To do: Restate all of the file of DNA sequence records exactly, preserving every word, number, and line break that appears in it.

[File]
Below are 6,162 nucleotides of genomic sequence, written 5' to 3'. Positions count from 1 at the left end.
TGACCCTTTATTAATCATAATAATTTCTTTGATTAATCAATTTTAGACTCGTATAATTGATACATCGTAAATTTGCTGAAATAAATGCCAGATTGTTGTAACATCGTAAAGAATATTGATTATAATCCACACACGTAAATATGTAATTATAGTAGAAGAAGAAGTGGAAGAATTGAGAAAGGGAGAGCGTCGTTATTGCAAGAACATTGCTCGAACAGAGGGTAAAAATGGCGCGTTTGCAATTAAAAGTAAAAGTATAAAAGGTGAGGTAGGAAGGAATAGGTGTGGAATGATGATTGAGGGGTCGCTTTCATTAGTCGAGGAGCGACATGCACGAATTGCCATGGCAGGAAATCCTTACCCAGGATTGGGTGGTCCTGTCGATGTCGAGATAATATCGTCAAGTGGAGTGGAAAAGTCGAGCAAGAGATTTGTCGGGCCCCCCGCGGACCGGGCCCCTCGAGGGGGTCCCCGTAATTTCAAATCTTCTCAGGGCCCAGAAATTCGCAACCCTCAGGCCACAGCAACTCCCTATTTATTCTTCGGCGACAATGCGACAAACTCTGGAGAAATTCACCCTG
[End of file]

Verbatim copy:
Below are 6,162 nucleotides of genomic sequence, written 5' to 3'. Positions count from 1 at the left end.
TGACCCTTTATTAATCATAATAATTTCTTTGATTAATCAATTTTAGACTCGTATAATTGATACATCGTAAATTTGCTGAAATAAATGCCAGATTGTTGTAACATCGTAAAGAATATTGATTATAATCCACACACGTAAATATGTAATTATAGTAGAAGAAGAAGTGGAAGAATTGAGAAAGGGAGAGCGTCGTTATTGCAAGAACATTGCTCGAACAGAGGGTAAAAATGGCGCGTTTGCAATTAAAAGTAAAAGTATAAAAGGTGAGGTAGGAAGGAATAGGTGTGGAATGATGATTGAGGGGTCGCTTTCATTAGTCGAGGAGCGACATGCACGAATTGCCATGGCAGGAAATCCTTACCCAGGATTGGGTGGTCCTGTCGATGTCGAGATAATATCGTCAAGTGGAGTGGAAAAGTCGAGCAAGAGATTTGTCGGGCCCCCCGCGGACCGGGCCCCTCGAGGGGGTCCCCGTAATTTCAAATCTTCTCAGGGCCCAGAAATTCGCAACCCTCAGGCCACAGCAACTCCCTATTTATTCTTCGGCGACAATGCGACAAACTCTGGAGAAATTCACCCTG